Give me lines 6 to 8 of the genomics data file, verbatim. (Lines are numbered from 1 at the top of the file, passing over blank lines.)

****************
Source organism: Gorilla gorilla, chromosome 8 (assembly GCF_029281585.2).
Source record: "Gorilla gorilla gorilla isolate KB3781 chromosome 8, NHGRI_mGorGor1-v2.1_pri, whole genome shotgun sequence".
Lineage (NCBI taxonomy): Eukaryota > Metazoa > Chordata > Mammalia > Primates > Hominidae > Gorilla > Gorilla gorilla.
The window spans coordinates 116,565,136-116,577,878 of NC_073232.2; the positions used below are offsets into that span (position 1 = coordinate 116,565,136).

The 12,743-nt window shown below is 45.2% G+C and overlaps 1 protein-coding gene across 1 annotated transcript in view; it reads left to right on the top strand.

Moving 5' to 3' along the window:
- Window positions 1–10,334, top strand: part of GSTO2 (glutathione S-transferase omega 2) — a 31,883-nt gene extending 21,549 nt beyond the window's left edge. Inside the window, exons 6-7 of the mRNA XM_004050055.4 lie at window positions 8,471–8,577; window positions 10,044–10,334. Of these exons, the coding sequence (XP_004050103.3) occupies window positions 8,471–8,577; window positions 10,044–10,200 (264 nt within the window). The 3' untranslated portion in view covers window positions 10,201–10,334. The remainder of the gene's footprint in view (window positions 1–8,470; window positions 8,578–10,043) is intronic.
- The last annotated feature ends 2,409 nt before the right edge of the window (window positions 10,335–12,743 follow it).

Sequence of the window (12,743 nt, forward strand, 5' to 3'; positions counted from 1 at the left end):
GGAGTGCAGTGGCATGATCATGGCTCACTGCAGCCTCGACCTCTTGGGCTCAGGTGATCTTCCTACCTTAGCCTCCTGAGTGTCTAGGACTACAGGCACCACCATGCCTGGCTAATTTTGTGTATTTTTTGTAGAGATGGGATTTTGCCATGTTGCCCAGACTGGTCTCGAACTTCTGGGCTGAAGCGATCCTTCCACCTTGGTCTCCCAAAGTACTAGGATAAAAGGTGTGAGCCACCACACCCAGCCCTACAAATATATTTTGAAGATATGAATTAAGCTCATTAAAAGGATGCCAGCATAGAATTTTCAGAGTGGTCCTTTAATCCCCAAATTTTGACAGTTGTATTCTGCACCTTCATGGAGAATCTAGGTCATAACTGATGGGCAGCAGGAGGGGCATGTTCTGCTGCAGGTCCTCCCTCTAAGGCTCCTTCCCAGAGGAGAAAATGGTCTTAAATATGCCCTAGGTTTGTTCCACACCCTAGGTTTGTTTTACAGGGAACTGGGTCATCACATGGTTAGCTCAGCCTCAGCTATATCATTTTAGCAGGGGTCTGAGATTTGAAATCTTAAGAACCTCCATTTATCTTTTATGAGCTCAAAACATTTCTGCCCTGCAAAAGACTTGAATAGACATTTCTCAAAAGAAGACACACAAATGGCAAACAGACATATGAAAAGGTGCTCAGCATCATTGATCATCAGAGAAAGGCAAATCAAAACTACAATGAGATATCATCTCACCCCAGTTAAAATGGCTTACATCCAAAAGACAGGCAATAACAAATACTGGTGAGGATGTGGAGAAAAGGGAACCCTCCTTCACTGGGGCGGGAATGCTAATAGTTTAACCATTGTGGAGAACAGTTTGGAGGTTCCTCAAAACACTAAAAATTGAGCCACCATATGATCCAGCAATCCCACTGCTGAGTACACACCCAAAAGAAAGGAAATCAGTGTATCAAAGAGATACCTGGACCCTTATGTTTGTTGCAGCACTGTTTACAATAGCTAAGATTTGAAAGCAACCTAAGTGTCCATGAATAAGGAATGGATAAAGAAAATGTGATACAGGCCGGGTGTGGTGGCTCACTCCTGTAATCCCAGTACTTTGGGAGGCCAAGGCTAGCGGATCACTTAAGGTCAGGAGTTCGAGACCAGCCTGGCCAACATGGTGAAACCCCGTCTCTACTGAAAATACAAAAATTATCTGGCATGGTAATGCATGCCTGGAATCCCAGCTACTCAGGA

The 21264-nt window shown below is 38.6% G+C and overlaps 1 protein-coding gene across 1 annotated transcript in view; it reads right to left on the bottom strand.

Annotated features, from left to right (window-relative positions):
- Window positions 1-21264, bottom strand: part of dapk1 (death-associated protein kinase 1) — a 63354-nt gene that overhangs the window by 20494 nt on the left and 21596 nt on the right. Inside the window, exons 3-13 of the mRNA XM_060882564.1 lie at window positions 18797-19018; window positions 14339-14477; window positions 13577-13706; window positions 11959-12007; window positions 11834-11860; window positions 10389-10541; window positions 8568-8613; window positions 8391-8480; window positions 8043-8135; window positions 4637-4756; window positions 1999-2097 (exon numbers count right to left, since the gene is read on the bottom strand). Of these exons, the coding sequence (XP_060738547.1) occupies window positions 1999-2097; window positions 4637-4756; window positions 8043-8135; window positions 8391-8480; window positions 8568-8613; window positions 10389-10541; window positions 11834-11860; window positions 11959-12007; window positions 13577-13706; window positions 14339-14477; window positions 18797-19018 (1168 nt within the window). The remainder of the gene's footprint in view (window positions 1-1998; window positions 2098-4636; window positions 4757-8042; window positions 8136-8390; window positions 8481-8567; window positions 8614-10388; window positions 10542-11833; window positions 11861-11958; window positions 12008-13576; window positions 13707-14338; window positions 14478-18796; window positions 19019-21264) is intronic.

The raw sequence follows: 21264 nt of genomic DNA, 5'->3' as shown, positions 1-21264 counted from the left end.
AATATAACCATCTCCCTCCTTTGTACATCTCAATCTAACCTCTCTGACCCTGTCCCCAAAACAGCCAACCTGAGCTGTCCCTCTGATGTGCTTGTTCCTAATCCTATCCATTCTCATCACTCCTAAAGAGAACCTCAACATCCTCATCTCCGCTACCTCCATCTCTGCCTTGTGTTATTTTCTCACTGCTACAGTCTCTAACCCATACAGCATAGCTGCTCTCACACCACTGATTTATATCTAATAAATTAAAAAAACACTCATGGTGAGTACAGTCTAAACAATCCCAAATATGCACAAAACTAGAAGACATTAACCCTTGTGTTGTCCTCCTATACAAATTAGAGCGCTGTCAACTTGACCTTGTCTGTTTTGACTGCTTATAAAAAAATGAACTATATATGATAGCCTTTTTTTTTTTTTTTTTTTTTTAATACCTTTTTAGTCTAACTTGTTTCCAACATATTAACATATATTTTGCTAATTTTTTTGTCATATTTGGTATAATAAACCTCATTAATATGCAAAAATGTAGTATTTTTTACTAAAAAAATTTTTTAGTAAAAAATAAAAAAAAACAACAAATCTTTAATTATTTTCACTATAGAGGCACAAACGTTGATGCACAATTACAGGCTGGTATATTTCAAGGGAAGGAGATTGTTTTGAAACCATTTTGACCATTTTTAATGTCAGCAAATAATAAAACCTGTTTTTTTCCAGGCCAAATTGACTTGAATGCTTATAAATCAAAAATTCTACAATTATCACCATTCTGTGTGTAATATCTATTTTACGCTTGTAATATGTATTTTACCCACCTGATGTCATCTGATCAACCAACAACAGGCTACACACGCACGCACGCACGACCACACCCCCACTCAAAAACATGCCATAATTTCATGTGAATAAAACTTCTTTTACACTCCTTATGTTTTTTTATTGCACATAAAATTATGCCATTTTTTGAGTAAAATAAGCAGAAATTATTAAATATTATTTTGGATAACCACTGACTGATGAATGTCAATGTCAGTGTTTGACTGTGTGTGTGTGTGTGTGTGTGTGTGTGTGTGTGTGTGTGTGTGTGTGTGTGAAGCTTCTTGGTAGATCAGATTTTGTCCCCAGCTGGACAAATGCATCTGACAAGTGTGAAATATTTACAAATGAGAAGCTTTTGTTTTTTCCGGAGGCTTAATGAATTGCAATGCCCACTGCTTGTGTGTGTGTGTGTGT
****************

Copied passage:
Moving 5' to 3' along the window:
- Window positions 1–10,334, top strand: part of GSTO2 (glutathione S-transferase omega 2) — a 31,883-nt gene extending 21,549 nt beyond the window's left edge. Inside the window, exons 6-7 of the mRNA XM_004050055.4 lie at window positions 8,471–8,577; window positions 10,044–10,334. Of these exons, the coding sequence (XP_004050103.3) occupies window positions 8,471–8,577; window positions 10,044–10,200 (264 nt within the window). The 3' untranslated portion in view covers window positions 10,201–10,334. The remainder of the gene's footprint in view (window positions 1–8,470; window positions 8,578–10,043) is intronic.
- The last annotated feature ends 2,409 nt before the right edge of the window (window positions 10,335–12,743 follow it).